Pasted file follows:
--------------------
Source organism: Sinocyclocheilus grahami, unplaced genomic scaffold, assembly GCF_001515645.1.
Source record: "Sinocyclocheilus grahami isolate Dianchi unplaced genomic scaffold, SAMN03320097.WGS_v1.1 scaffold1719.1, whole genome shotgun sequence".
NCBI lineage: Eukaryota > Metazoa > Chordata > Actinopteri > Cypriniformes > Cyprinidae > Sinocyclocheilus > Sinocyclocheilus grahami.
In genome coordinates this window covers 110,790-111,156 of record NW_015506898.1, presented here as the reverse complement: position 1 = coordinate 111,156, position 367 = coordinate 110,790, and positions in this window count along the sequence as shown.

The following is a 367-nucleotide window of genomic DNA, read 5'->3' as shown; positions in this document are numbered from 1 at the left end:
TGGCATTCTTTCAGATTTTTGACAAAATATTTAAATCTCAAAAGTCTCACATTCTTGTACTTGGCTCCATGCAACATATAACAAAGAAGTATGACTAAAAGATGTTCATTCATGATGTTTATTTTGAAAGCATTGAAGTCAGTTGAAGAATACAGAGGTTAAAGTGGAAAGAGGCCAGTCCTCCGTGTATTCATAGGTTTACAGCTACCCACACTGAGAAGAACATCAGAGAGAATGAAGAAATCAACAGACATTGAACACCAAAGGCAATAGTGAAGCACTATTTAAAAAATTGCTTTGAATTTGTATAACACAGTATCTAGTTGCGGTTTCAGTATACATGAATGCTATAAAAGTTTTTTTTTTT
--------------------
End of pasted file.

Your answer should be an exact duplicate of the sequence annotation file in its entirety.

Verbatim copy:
Source organism: Sinocyclocheilus grahami, unplaced genomic scaffold, assembly GCF_001515645.1.
Source record: "Sinocyclocheilus grahami isolate Dianchi unplaced genomic scaffold, SAMN03320097.WGS_v1.1 scaffold1719.1, whole genome shotgun sequence".
NCBI lineage: Eukaryota > Metazoa > Chordata > Actinopteri > Cypriniformes > Cyprinidae > Sinocyclocheilus > Sinocyclocheilus grahami.
In genome coordinates this window covers 110,790-111,156 of record NW_015506898.1, presented here as the reverse complement: position 1 = coordinate 111,156, position 367 = coordinate 110,790, and positions in this window count along the sequence as shown.

The following is a 367-nucleotide window of genomic DNA, read 5'->3' as shown; positions in this document are numbered from 1 at the left end:
TGGCATTCTTTCAGATTTTTGACAAAATATTTAAATCTCAAAAGTCTCACATTCTTGTACTTGGCTCCATGCAACATATAACAAAGAAGTATGACTAAAAGATGTTCATTCATGATGTTTATTTTGAAAGCATTGAAGTCAGTTGAAGAATACAGAGGTTAAAGTGGAAAGAGGCCAGTCCTCCGTGTATTCATAGGTTTACAGCTACCCACACTGAGAAGAACATCAGAGAGAATGAAGAAATCAACAGACATTGAACACCAAAGGCAATAGTGAAGCACTATTTAAAAAATTGCTTTGAATTTGTATAACACAGTATCTAGTTGCGGTTTCAGTATACATGAATGCTATAAAAGTTTTTTTTTTT